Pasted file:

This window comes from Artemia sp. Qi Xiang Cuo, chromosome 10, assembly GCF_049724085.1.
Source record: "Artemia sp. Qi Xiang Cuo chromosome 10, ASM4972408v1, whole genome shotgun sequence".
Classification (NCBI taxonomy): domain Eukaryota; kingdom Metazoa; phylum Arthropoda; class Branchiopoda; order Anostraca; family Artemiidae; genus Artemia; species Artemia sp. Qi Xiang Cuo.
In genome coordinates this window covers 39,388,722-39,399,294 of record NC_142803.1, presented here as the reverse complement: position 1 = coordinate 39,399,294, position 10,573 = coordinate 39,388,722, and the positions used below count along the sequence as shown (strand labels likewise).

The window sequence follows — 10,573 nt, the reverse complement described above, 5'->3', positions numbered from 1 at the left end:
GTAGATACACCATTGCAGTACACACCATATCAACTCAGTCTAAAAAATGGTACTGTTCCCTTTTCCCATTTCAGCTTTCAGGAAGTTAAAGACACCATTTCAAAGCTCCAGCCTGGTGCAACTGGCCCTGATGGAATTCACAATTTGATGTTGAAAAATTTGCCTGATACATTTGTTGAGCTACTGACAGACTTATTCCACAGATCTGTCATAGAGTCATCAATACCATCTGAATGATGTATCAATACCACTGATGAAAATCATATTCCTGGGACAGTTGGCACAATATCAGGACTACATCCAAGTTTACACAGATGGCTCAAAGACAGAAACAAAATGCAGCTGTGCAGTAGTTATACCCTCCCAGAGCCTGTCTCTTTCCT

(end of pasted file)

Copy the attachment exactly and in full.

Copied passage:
This window comes from Artemia sp. Qi Xiang Cuo, chromosome 10, assembly GCF_049724085.1.
Source record: "Artemia sp. Qi Xiang Cuo chromosome 10, ASM4972408v1, whole genome shotgun sequence".
Classification (NCBI taxonomy): domain Eukaryota; kingdom Metazoa; phylum Arthropoda; class Branchiopoda; order Anostraca; family Artemiidae; genus Artemia; species Artemia sp. Qi Xiang Cuo.
In genome coordinates this window covers 39,388,722-39,399,294 of record NC_142803.1, presented here as the reverse complement: position 1 = coordinate 39,399,294, position 10,573 = coordinate 39,388,722, and the positions used below count along the sequence as shown (strand labels likewise).

The window sequence follows — 10,573 nt, the reverse complement described above, 5'->3', positions numbered from 1 at the left end:
GTAGATACACCATTGCAGTACACACCATATCAACTCAGTCTAAAAAATGGTACTGTTCCCTTTTCCCATTTCAGCTTTCAGGAAGTTAAAGACACCATTTCAAAGCTCCAGCCTGGTGCAACTGGCCCTGATGGAATTCACAATTTGATGTTGAAAAATTTGCCTGATACATTTGTTGAGCTACTGACAGACTTATTCCACAGATCTGTCATAGAGTCATCAATACCATCTGAATGATGTATCAATACCACTGATGAAAATCATATTCCTGGGACAGTTGGCACAATATCAGGACTACATCCAAGTTTACACAGATGGCTCAAAGACAGAAACAAAATGCAGCTGTGCAGTAGTTATACCCTCCCAGAGCCTGTCTCTTTCCT